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FAQ

What due diligence should you do before deciding to drop out of a PhD program?
While every graduate student has had this conversation in their mind more times than not, you've got to think about what you want long term before you made the drastic choice of leaving. When I had this particular conversation with myself, I had said, "Well, if I pass my candidacy I'll stay." At that point, you have to make sure you put as much effort in as possible, and then if you don't measure up, you don't measure up. You did whatever you could to stay, and it's no harm no foul if you leave. If you are among those that have used graduate school as a passway through the economic downturn and really have no interest in research or pursuing any academic field, then I bid you farewell and wish you good luck. If not, and you're really struggling, set an appointment with your thesis adviser and have a long drawn out conversation about why you are thinking of leaving, is there anything that might make things easier/better/faster, what can you do to move things along, etc. etc. They are called advisers and mentors for a reason, they're supposed to do that, despite what many any adviser (mine included) actually does. Grad school is hard. While I wouldn't wish this life on anyone, if you've started out already, you're interested in becoming an expert in a certain field. To give that up to do something else, seems...wasteful in my humble opinion unless you've had an extreme change of heart. Or something has happened. Take the time to think about what you're doing, and do your research to talk to the people you need to before you go. Last thing you want to do is make the wrong decision and have to start from the beginning all over again.
How would we analyse (in a due diligence) the earnings of a carved out towerco?
Short answer:Same way you analyse any other asset.Financial model and DCF of cash flows, considering:income from carriers, fees you can chargeCosts (power, backhaul and - most importantly - leases and site costs)Industry changes (consolidation, buying power)Technology changes (cloud RAN, small cells, 5G, new bands, mm wave, 3.5GHz, 6GHz, data usage, coverage analysis etc)Future (more sites…)From a DD perspective the most critical will be property related: leases, uo-lifts, etcIf you do not have one on the team you need a property expert with relevant experience. The leases around towers and (more generally, more importantly) other sites on rooftops etc are very complicated.I have, in past life, worked on projects like this.It is a scary mix of finance, technology (things are changing fast• the network that was OK five years ago or even last year will not be adequate in two years time) and property law.If you want more details or you want suggestions on experts please PM me and I may have some ideas.
What due diligence should a Quora user carry out prior to asking a fellow user to answer a question?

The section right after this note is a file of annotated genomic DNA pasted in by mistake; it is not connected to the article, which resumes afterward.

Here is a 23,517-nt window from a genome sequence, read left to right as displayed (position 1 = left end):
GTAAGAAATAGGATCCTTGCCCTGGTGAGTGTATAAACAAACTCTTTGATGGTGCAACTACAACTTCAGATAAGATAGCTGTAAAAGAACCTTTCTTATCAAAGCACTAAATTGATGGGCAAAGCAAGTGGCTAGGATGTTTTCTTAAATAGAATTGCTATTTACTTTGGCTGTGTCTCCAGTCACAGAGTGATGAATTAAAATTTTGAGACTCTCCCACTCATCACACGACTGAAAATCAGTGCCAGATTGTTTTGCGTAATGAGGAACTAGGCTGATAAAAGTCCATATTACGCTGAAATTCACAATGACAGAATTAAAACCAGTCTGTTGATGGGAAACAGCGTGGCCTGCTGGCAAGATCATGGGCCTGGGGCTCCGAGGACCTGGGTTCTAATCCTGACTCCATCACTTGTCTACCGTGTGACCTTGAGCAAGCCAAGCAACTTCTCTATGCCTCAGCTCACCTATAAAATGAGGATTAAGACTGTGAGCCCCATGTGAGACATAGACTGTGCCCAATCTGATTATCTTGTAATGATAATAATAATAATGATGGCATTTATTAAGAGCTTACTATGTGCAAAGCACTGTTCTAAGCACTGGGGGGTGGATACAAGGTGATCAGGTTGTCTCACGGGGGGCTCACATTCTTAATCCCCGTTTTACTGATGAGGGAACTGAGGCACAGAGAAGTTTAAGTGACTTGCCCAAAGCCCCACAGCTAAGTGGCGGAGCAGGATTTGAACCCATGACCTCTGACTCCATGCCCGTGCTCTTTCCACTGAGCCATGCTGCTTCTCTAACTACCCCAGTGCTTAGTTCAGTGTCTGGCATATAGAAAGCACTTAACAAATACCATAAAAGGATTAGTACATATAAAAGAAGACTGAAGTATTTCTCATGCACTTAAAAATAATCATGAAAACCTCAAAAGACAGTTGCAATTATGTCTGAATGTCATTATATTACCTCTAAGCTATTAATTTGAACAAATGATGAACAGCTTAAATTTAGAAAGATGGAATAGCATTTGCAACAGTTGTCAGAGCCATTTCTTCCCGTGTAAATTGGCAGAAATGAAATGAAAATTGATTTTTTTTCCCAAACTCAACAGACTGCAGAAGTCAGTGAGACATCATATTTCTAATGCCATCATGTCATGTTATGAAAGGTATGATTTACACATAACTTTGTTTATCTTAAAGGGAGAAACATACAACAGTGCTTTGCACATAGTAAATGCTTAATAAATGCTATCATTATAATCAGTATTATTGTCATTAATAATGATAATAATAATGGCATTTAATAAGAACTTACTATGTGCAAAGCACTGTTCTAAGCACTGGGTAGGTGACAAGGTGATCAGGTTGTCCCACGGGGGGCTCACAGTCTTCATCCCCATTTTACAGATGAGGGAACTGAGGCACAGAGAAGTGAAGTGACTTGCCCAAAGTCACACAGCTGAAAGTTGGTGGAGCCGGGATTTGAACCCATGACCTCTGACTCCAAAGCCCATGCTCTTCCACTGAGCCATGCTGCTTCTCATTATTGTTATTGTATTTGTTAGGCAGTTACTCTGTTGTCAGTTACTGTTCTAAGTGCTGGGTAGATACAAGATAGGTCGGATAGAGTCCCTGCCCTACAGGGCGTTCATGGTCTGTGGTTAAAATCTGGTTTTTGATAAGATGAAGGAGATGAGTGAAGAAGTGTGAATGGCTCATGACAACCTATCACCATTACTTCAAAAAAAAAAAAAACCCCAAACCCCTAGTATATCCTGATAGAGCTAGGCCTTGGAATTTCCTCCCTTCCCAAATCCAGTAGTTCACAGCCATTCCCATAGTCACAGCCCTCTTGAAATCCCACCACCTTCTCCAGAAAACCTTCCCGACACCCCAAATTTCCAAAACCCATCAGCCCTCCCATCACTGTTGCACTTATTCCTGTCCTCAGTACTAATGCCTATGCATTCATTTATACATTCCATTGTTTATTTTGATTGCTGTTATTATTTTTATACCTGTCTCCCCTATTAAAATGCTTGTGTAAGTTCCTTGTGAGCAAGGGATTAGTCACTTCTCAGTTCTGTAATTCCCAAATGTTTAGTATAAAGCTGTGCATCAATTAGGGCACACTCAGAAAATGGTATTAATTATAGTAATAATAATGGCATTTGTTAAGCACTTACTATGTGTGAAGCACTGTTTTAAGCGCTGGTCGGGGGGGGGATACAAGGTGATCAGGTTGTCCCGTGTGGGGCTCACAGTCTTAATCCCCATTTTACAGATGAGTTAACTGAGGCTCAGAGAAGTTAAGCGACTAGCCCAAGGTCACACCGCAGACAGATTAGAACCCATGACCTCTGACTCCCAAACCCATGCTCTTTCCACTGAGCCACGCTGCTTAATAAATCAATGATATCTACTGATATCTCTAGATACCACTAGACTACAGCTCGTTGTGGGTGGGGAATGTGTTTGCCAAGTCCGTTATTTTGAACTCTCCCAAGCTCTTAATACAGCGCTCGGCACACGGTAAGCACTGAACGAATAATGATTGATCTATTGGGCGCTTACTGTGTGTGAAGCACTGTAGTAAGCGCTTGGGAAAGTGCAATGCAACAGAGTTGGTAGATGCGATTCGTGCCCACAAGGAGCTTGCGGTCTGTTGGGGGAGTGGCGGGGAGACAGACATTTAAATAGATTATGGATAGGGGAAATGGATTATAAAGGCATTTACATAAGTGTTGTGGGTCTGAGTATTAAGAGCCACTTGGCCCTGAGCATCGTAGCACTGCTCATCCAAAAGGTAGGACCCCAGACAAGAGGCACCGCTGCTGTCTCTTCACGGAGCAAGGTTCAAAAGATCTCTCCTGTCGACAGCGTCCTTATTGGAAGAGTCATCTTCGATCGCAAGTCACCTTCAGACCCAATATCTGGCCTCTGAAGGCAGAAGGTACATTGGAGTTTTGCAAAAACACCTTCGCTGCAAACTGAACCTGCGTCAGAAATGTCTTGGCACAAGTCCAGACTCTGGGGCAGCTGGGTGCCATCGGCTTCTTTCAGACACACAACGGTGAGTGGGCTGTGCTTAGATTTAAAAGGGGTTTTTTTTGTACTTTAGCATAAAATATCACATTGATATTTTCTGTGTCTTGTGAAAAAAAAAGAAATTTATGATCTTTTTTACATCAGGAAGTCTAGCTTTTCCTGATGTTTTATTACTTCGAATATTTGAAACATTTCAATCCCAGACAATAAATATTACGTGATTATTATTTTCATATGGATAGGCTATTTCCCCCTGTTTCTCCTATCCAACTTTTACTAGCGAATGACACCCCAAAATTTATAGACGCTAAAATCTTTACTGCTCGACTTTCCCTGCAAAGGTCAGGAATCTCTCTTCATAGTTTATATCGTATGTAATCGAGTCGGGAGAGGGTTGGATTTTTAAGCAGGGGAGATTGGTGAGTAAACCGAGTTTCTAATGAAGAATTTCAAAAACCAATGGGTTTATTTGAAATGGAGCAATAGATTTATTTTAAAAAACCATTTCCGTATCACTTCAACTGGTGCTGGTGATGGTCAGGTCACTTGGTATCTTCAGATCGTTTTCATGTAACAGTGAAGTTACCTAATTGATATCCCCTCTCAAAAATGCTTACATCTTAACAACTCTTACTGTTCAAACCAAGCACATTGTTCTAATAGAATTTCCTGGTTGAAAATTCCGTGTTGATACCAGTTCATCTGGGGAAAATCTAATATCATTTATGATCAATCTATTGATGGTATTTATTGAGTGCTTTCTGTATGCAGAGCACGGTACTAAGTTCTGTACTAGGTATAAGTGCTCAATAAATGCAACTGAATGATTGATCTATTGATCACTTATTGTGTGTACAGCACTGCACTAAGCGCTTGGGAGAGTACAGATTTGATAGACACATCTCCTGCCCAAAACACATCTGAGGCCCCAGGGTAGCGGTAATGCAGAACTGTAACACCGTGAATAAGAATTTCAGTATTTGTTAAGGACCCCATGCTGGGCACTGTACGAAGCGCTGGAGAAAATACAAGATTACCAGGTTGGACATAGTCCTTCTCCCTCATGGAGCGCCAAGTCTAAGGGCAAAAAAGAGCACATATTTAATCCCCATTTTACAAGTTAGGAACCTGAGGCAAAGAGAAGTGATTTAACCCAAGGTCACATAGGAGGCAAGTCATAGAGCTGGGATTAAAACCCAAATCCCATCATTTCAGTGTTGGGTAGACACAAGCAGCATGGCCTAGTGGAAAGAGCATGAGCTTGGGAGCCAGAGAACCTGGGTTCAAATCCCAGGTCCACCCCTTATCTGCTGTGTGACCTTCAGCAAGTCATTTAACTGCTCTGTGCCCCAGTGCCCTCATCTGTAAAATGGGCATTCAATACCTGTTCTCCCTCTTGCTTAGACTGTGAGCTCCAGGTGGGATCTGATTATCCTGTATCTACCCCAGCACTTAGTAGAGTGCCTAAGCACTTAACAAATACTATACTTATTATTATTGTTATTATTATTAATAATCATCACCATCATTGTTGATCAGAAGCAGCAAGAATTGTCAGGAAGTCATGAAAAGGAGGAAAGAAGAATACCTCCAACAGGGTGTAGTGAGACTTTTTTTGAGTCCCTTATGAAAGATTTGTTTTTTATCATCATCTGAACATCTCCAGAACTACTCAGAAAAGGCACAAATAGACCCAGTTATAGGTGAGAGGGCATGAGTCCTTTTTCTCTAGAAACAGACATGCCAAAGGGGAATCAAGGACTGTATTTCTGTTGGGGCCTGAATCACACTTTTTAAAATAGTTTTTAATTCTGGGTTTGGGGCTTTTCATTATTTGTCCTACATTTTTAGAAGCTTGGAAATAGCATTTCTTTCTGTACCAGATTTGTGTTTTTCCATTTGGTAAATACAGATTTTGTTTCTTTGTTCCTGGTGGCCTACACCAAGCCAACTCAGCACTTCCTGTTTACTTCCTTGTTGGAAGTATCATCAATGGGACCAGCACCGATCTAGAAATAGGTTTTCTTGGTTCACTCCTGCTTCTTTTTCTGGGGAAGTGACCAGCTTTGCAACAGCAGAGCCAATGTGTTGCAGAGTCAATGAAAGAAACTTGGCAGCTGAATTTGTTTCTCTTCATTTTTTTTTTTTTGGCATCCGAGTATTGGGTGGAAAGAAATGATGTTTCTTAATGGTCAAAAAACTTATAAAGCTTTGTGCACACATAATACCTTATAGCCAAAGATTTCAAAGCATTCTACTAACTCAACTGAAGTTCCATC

Maybe I'm being a bit naive about this, but it strikes me that "I've gotten angry responses" from people in the past might be reading a little too much into it. The "suggestions" on who to ask what are far from perfect.  Some questions from anon users can be perceived as indirectly insulting to the person who's been asked to answer, especially when they're from an anon user.  For instance, I have to admit I paled a little bit and got very irritated, when I got asked BY AN ANON USER something about women with chin hair.  That was definitely trolling, and part of the reason why I raised my A2A price - to make people think for a minute before they just randomly asked assinine questions of random women.  If, on the other hand, I was a dermatologist or beautician, and that was in my profile, it might have been just fine to ask me that question. As it was, I had just returned from a nursing home visit where I was surrounded with men and women with all sorts of random hairs growing sporadically all over places that they didn't belong, and felt particularly sensitive to that issue as well as my own mortality.  Troll hit a nerve before I hit "decline", and made me take a harder look at my profile picture to see if there was anything there - and I put tweezers on my shopping list, too, just in case anything further developed.  I appreciate being asked questions that sometimes are a little out of my range, sometimes I will make an extra effort to answer them, and do a little research to expand my world a little.  But if you're going to ask someone to answer a question about "delicate" or personal-types of topics, anonymously, having to do with health or relationships or sex or things along those lines, make sure that they have represented themselves as expert in the topic or indicated that they're willing to ask those questions on their bios before asking them, no matter their "price".  Or, better, ask them using your real name. You can also send a PM letting them know who you are, and indicating that you are interested in their take, but for personal reasons prefer not to be associated with the question.  They can then choose to say no or to block you, or to answer the question.  Just don't be an ass, or a troll.  World is full up with them enough as it is.If they've blocked you already, well then.  Move on, there's nothing more to ask there.If you're asking a business-related type of question, your decision and research on who to ask is a question of your economy and your credit spend.   Every now and then there's something that I'm working on learning more about, and am thrilled to use your serendipitous question, anonymous or not, as a jumping off point for my own exploration of the topic.  It's better for me, if you're not anonymous, I might find that you are an interesting person, and want to follow you because of your awesome and fascinating questions or interests. Anonymous A2A does piss some people off, but since you're anonymous, what do you care? At worst, they'll report you to Quora admin and you'll get banned from the site for a bit or altogether, at best, people will answer your question because they think it's something they can or want to answer.  Sometimes there's a question and a person that for whatever reason, you feel uncomfortable approaching - that's OK, just take the risk.  But do a little homework, first, as suggested in the other answers here.  And better yet, perhaps you might develop some cojones and own who you are when you A2A.   They still might not answer, but hey - at least you've behaved like a grown-up.